Michelle Everidge Anderson email
A.B., Princeton University, Art History (2004)
M.A., Parsons School of Design/Cooper-Hewitt National Design Museum, History of Decorative Arts and Design (2006)
Nineteenth- and twentieth-century American social and cultural history; history of sexuality and the body; material culture and design history; race and ethnicity; consumer culture.
Alyce Graham-Stiles email
B.A., English Literature, Calvin College (2004)
M.A., History, Virginia Commonwealth University (2010)
The early republic; theological doctrine; Masonic regalia; visible secrecy; print culture of the wondrous, fantastic, and eccentric; satirical taxidermy; and the other goods too tedious to mention…
Brenton Grom e-mail
B.M., Oberlin College, Music History (2009)
Ph.D., Case Western Reserve University, Musicology (ABD)
Jamie Kuhns email
B.S., History, Radford University (1998)
M.A., History, James Madison University (2001)
Currently A.B.D. at University of Delaware
Material Culture, Medical History, African American Studies, Southern History, and public history.
“Asylum for Jim Crow: African American Mental Hospitals in the South Atlantic United States, 1865-1965”
Before the Civil War, supporters of the pro-slavery argument assumed that with emancipation, the black mind would slip into mental depravity. In the years that followed Lincoln’s decree to free American slaves, Southerners believed that their earlier ideal threats of insanity had come into fruition. Because of the developing prevalence of mental illness among African-Americans, the issue of treating this sick population could no longer be ignored. For most states – in both the North and the South – governments decided to segregate their facilities, either by creating new wards, wings, or buildings to accommodate black patients. Yet four states in the South Atlantic region, including Virginia (1870), North Carolina (1880), Maryland (1913), and West Virginia (1926), created an entirely new type of institution – the “colored” insane asylum – to provide the most practical and efficient treatment for this special population. By the time of the Plessy v. Ferguson decision in 1896, the plan to separate but equally facilitate black lunatics had been in the works for fifty years in Virginia, having been initially developed in 1846 when the majority of African Americans were still enslaved by the peculiar institution. The model established at Virginia’s Central Lunatic Asylum in 1870 was replicated in North Carolina during Reconstruction and in Maryland during the Progressive Era: placement of the hospital in a community with a high black population and near an urban setting, construction of buildings that were quickly over capacitated with patients suffering from insanity as well as epilepsy, tuberculosis, feeblemindedness, senility and intermixed with children and criminals deemed mentally unfit, and ill-equipped to achieve their therapeutic mission because of inadequate funding and staffing. Although these facilities were opened exclusively for a black clientele, they all employed white staff members for the higher professional positions and left all menial jobs for African-Americans. Racism also pervaded the field of psychiatry. Truly exceptional were operations at Lakin State Hospital, where every position ranging from Superintendent to attendants was held by African American employees from the day it opened. Ironically, when lawsuits in North Carolina and Maryland questioned the segregated policies in the state mental health care system (both focused on care of children) following World War II, Lakin faced a case of reverse discrimination when local white residents in Mason County argued the black staff at this hospital were not properly caring for their wards. By 1965, these four institutions integrated. Today, only Central State Hospital in Petersburg, Virginia remains open, while the State Hospital in Goldsboro, North Carolina became a smaller private psychiatric hospital, and both Crownsville in Maryland and Lakin in West Virginia closed permanently in recent years. As these hospitals fade into obscurity, it is important to unravel their origins, their existence, their mission, before they are nothing more than a distant memory. Overshadowed by studies on public schools and general hospitals, every aspect of these mental institutions, ranging from housing to medical treatment, provides yet another means of understanding how the concept of “separate but equal” largely failed. The goal of this dissertation will be to find a permanent place for the black mental asylum in the historical record.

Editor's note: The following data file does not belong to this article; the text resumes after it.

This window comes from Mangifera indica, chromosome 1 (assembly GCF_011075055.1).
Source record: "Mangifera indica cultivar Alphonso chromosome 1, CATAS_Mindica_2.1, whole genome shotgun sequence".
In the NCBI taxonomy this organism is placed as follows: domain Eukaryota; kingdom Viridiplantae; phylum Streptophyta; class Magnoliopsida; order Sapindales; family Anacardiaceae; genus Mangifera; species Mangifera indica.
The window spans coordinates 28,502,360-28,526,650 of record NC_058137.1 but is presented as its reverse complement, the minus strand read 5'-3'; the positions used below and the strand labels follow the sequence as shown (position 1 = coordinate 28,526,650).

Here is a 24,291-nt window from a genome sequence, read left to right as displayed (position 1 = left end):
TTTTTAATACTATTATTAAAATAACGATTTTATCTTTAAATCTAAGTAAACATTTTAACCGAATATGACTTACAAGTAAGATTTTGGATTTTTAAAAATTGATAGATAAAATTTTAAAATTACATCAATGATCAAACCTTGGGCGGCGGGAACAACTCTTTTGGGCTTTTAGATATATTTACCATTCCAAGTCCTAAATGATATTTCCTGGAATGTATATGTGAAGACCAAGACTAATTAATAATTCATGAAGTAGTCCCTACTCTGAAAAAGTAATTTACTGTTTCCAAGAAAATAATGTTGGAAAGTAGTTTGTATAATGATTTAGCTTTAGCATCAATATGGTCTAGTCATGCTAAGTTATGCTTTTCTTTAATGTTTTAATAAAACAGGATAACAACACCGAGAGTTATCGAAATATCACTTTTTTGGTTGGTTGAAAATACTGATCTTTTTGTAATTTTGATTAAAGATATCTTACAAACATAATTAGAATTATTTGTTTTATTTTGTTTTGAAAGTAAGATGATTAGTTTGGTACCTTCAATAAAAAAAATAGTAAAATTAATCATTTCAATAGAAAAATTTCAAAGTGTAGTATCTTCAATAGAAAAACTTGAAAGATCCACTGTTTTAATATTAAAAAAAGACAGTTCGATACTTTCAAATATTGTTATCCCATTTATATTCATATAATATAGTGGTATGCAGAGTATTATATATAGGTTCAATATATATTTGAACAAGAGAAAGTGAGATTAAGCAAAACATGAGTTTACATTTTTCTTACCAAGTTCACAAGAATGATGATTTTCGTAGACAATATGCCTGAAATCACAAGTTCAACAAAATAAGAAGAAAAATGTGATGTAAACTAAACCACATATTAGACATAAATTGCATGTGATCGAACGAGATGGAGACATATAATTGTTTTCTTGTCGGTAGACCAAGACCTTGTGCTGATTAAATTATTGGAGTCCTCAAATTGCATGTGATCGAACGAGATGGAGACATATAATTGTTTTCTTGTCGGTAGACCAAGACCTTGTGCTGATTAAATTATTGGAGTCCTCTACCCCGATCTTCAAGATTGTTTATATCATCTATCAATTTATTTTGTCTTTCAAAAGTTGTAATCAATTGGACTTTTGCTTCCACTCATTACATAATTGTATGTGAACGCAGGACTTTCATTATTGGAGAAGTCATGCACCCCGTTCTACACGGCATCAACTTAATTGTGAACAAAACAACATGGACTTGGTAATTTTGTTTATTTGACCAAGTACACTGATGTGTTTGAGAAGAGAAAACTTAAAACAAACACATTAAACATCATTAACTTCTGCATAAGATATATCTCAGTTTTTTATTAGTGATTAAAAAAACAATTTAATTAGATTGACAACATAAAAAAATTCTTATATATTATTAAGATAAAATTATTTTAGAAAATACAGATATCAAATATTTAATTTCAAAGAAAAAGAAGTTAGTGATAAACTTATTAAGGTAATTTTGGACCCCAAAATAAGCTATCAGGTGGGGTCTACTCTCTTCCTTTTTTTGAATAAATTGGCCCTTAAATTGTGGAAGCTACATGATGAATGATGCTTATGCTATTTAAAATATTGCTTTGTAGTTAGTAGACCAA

Anna Lacy email
B.A., History, Stockton College (2014.)
Erica Lome e-mail
Bard Graduate Center, M.A. (2015)
Bard College, B.A. (2011)
American visual and material culture; American cultural history; craftsmanship and design; historical memory; immigration and ethnicity.
Please visit my online portfolio at http://eplome.com/
Lisa Minardi email
B.A., Ursinus College, History and Museum Studies (2004)
M.A., University of Delaware, Early American Culture (2006)
Early American history, Early Republic, Atlantic world, immigration history, material culture, public history, historical archaeology, historic preservation, Pennsylvania German art and architecture.
Tyler Putman email
B.A., Heidelberg College, Anthropology (2009)
M.A., University of Delaware/Winterthur Museum, American Material Culture (2011)
Early American social history, material culture, historical archaeology, and maritime history.